Initiating meditation by setting an intention of gratitude, such as “I intend to practice gratitude for …” or “My intention is to appreciate …”, is a good place […]

Replacing Self-Criticism with Compassion Through Metta Meditation

Everyone has an inner critic. The voice inside that says “you can’t do it” or “you’re not good enough.” For some, this voice is a whisper – just a nagging doubt in the back of the mind. For others, it’s stronger. It’s a constant voice that hurts confidence and eats at self-worth.

What’s your relationship like with your inner voice? Are you happy with it? Like any other relationship, this relationship can also be changed. Instead of tearing you down, this voice can help build you up. It can help you build your confidence, boost your self-worth and increase your overall happiness.

So, how can you transform your inner critic into your inner champion? Through metta meditation.

What Is Metta Meditation?

Metta meditation is “kindness meditation.” It’s any kind of meditation that encourages and develops compassion.

Most traditional types of metta meditation focus on developing compassion towards others. However, this same meditation can actually be turned inward – and be directed at your own inner voice.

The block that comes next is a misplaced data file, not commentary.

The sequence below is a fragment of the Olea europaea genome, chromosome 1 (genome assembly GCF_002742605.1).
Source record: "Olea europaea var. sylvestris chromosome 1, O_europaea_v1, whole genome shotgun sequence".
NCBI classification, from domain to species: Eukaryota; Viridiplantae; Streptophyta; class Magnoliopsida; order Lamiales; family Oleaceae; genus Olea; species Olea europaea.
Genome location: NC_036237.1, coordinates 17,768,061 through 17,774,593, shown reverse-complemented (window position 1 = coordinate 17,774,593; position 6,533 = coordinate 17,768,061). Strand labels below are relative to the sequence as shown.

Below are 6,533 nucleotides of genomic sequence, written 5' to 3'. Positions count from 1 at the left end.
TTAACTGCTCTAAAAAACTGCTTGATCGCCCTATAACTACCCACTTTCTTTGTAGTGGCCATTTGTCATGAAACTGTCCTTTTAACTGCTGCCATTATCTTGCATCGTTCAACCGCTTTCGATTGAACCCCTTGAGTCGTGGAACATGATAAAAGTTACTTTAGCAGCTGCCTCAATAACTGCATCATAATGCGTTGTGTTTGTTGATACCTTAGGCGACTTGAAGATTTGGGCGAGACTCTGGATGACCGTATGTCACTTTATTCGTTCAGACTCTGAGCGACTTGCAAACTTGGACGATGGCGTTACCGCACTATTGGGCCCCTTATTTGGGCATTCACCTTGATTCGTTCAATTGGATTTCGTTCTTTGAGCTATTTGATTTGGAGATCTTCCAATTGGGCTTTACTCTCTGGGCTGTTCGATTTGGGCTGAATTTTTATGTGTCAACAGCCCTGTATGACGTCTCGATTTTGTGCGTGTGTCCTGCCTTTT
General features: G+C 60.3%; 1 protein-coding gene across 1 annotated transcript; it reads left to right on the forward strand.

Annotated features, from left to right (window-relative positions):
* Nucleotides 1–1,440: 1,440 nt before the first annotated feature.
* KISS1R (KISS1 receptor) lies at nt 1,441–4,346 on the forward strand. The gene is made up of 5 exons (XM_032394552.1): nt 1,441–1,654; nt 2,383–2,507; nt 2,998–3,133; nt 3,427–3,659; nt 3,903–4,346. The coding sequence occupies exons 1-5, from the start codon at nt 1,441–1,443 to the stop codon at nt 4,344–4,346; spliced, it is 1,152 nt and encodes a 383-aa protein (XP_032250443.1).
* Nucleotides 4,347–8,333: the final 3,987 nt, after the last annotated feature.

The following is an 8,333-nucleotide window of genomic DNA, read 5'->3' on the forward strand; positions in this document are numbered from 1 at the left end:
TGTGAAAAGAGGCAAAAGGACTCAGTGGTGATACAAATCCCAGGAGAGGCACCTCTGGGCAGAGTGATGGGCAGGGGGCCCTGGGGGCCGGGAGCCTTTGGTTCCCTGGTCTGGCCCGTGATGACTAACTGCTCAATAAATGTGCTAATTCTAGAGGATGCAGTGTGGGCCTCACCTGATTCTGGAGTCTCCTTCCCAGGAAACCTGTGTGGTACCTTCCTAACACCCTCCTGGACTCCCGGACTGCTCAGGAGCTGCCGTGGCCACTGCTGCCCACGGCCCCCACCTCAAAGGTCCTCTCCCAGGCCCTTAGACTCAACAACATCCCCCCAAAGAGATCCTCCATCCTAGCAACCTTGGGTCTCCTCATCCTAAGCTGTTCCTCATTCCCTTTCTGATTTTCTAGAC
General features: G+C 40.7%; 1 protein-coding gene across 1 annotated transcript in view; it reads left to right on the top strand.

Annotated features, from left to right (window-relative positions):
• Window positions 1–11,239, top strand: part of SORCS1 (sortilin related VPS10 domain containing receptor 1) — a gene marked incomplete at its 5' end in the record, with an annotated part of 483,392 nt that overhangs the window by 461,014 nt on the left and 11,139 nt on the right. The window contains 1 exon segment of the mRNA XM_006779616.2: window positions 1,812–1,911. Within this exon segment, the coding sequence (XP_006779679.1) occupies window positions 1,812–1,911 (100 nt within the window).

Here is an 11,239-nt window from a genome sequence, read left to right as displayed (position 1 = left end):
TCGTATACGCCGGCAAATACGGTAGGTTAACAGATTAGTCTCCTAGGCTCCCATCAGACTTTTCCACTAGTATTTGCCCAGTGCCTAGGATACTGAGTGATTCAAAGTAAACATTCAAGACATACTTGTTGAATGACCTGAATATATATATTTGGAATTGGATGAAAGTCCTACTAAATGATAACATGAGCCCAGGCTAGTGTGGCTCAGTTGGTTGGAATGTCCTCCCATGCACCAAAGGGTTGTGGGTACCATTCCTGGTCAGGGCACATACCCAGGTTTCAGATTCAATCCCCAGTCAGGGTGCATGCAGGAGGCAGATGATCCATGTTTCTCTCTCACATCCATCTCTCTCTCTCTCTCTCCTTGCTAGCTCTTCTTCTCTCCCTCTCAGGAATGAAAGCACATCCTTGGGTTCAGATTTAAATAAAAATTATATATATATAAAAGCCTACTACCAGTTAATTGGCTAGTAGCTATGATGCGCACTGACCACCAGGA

Here’s the meditation. For self-critical people, it’s often easier to start by loving others rather than themselves – so that’s where this meditation starts.

  • Start by doing one to two minutes of breathing meditation. Let yourself settle into the present moment.
  • Now, […]

5 Tips for a Deeper Meditation Practice

Want to dive deeper into your meditation practice? In this blog post, we’ll talk about five different ways to take your meditation practice deeper and further.

Training and Developing Your Compassion

Compassion is a trait that can be developed if you put your mind to it.

What is Resistance (in Meditation?)

In the mindfulness community, the term “resistance” is commonly used word. But what does this term really mean?